mardi 5 juillet 2011
Extrasolar Planetary Systems
Using large space-based telescopes (>10-meter) Astronomers could search for terrestrial planets with atmospheres suitable for life as we know it. Spectroscopy could be used to detect the presence of Ozone, an indicator of oxygen in the atmosphere as well as water bands. Methane produced as a result of biogenic activity could be searched for using the same methods.
Using telescopes in Earth orbit planets could be searched for using direct detection methods. Stellar coronagraphs can be used to supress the light from the planet's parent star making detection easier. There is a higher probability of detecting planetary companions around nearby stars in the infrared portion of the electromagnetic spectrum. This is due to the fact that the star to planet flux ratio is less in this region of the spectrum than in the visible.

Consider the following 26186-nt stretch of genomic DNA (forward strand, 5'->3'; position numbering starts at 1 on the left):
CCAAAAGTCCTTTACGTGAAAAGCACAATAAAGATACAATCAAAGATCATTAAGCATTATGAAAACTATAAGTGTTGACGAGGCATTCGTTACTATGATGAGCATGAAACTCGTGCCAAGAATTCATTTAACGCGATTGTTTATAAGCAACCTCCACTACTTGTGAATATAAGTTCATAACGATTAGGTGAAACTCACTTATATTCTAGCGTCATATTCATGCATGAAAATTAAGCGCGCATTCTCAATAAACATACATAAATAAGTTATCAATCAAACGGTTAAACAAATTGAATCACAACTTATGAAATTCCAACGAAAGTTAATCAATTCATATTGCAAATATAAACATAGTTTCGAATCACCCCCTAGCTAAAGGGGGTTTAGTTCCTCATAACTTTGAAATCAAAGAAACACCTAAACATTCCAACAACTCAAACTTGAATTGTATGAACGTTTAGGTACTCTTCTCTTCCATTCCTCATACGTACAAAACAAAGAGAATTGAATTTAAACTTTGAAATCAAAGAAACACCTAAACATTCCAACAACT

To separate a planetary companion from its primary stellar halo, one must use a telescope (or array of telescopes) with an aperture (or baseline) B such that r/D is greater than or equal to the wavelength at which the observation is being carried out divided by the aperture (or baseline) of the telescope (or array of telescopes).